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QUANTITY 150 tanks
VOLUME 105 m3
Luc Lacortiglia -T3 Architecture
The Paul Ricard Oceanographic Institute is a non-profit organisation established in 1966 by Paul Ricard on an island off the French Riviera coastline.
On Les Embiez Island, the Paul Ricard Institute dedicates its research programs to the conservation of marine biodiversity, climate change, sustainable exploitation of living resources, and restoring coastal habitats. It focused first on the different sources of pollution affecting the Mediterranean Sea.
The Paul Ricard Institute wanted to extend its experimental capacities to develop Integrated Multi Trophic Aquaculture (IMTA) solutions and endangered marine species reproduction models.
The Paul Ricard Institute required custom-made fish tank systems for their new 600 m² aquaculture research centre to support projects such as:
Currently, the aquaculture research centre focuses on the following marine species:
European sea bass (Dicentrarchus labrax)
European Edible sea urchin (Echinus esculentus)
Mediterranean mussels (Mytilus galloprovincialis)
Common periwinkle (Littorina littorea)
Sea lettuce (Ulva lactuca)
Sea grass (Posidonia oceanica)
The requirements for this project represented a total of 150 fish tanks. Here are the specifications below, depending on the area:
The Paul Ricard Institute hired Luxaqua for its project’s design and engineering study. From the requirements analysis to the detailed piping layout design, this project happened over 9 months as follows:
We started the initial project phase with a video conference with the stakeholders. It allowed us to get a first understanding of the requirements, objectives and budget of the project. We carefully analysed the gathered information to provide clarity and a rough estimate regarding technical solutions and costs. For such an ambitious project, the task allocation between the internal teams and external service providers was at the heart of the discussions.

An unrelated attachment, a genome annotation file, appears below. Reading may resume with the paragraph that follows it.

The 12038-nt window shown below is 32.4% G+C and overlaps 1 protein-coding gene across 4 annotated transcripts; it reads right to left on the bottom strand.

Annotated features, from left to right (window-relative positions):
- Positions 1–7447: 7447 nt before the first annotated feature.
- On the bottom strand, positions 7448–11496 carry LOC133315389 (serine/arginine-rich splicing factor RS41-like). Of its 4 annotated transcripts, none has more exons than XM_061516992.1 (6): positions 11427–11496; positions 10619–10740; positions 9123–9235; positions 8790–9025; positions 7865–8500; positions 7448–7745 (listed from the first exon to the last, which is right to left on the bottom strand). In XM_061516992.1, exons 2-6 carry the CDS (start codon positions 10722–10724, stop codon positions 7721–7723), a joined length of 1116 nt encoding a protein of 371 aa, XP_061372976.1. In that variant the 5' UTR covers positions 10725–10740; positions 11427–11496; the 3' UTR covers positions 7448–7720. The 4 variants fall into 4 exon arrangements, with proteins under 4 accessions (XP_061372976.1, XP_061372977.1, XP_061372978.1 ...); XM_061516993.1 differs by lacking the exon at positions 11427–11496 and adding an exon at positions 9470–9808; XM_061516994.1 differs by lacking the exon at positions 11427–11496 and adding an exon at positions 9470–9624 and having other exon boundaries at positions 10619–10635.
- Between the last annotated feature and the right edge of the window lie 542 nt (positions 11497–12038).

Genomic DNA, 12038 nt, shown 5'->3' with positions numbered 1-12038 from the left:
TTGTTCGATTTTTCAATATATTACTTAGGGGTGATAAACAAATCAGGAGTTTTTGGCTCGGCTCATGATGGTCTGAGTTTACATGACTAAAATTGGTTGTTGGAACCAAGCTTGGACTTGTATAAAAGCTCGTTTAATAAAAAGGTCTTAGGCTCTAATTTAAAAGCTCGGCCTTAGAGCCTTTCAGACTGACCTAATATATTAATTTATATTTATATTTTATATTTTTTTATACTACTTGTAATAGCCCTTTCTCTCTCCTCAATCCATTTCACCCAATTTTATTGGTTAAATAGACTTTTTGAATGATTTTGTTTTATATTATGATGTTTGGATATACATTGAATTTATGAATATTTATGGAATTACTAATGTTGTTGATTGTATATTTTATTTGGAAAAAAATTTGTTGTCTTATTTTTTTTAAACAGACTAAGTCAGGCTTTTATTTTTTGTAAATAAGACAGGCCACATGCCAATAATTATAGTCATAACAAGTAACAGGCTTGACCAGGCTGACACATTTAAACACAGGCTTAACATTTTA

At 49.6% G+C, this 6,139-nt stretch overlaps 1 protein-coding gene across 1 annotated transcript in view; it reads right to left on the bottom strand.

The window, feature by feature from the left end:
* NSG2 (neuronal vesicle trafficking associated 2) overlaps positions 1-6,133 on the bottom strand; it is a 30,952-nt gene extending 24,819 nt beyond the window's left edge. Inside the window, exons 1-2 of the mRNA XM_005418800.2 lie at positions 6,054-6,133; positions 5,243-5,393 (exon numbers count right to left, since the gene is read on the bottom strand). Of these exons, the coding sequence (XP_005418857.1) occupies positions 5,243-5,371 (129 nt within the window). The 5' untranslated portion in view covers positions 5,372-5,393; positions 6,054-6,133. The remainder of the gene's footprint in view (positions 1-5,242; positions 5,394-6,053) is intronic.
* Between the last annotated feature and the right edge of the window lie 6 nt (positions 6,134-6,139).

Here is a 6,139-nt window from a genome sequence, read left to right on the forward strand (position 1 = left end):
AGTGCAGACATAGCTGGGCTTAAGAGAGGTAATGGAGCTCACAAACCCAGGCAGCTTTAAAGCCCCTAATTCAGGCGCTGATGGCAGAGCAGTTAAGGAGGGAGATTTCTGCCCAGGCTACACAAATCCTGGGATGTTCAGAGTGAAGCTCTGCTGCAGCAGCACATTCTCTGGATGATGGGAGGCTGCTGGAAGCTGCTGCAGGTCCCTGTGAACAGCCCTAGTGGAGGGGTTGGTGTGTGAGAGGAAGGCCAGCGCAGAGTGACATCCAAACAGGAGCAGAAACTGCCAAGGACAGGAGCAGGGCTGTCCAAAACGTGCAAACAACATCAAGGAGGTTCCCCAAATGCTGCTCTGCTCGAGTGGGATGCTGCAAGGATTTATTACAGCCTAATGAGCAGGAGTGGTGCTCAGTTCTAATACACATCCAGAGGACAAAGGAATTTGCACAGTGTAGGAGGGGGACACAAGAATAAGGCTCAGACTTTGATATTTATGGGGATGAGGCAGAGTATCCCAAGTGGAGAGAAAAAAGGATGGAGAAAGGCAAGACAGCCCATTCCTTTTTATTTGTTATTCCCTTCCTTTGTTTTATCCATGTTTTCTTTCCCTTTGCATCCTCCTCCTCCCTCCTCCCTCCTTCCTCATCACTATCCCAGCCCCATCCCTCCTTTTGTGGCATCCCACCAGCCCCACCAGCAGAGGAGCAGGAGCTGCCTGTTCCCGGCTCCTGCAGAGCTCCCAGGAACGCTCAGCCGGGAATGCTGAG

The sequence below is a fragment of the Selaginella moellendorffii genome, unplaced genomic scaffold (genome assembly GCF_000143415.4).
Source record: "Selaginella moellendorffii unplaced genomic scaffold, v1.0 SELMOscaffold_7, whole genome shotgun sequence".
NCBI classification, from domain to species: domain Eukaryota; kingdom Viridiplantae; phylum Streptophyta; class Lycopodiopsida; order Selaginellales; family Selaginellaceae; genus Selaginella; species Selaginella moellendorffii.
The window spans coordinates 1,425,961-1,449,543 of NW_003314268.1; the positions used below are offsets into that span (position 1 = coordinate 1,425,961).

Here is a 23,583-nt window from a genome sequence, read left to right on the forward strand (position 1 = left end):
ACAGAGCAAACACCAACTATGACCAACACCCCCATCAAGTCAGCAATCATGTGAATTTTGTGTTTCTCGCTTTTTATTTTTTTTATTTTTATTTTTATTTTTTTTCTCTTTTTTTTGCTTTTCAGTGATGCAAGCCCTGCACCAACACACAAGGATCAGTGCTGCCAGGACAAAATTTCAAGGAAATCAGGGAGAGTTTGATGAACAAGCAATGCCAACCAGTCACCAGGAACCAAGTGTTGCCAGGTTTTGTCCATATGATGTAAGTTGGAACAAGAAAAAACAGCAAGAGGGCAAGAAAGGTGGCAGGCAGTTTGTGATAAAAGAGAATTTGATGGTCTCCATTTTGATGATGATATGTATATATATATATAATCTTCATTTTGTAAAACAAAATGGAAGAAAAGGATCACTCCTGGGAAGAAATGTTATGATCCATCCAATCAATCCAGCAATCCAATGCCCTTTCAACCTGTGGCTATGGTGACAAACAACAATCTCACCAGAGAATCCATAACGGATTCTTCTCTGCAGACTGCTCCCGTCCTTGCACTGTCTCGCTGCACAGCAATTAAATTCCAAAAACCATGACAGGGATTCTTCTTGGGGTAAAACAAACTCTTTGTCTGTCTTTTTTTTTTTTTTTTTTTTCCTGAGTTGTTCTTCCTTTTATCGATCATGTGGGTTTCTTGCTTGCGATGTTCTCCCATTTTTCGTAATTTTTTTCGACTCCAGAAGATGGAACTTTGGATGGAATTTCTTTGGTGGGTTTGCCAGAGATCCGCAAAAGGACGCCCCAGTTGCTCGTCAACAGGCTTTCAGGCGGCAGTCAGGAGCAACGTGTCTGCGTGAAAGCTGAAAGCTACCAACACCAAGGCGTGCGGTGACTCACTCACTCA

After 2 weeks of working on our initial idea, we organised an on-site meeting. It involved visiting the premises and having informal meet-ups. To ensure effective project coordination, meeting the contact persons of IT, operations, and procurement departments is always a key success factor. Before getting into the design details, we conducted a hazard and critical point analysis to optimise flows, technical room layout and disinfection measures.
During the preliminary design phase, our team dedicated their efforts to creating a Preliminary piping and Instruction Diagram (PID) with multiple inlets and outlets for each loop to offer maximum flexibility for using the available laboratory space between currents and future research projects.
We communicated our preliminary technical requirements to the architect and the structure, mechanical, electrical and HVAC engineers and submitted a financial rough estimate to our client for approval. We finalised the concept design through rounds of questions and revisions; it allowed the architect to ask for the construction permit.
Architect : Luc Lacortiglia
We completed the detailed design phase by calculating and incorporating technical details such as the diameter of every single pipe and the exact piping layout. We sent our piping under the slab and wall penetration requirements to the structure engineers and the high-voltage/low-voltage wiring details to the electrical engineers.
Based on the requirements of modularity and prophylaxis, the final design taking had 7 different loops that never crosses each other:
Our final design also included 17 Aquatic Life Support Systems (ALSS) and Recirculating Aquaculture Systems (RAS) to control and maintain physical and chemical water parameters (temperature, salinity, O2 concentration, etc.) according to experimental protocol requirements.
The project led to an investment over a million euros that fulfilled the client’s needs. Here are some of the media coverage this facility received: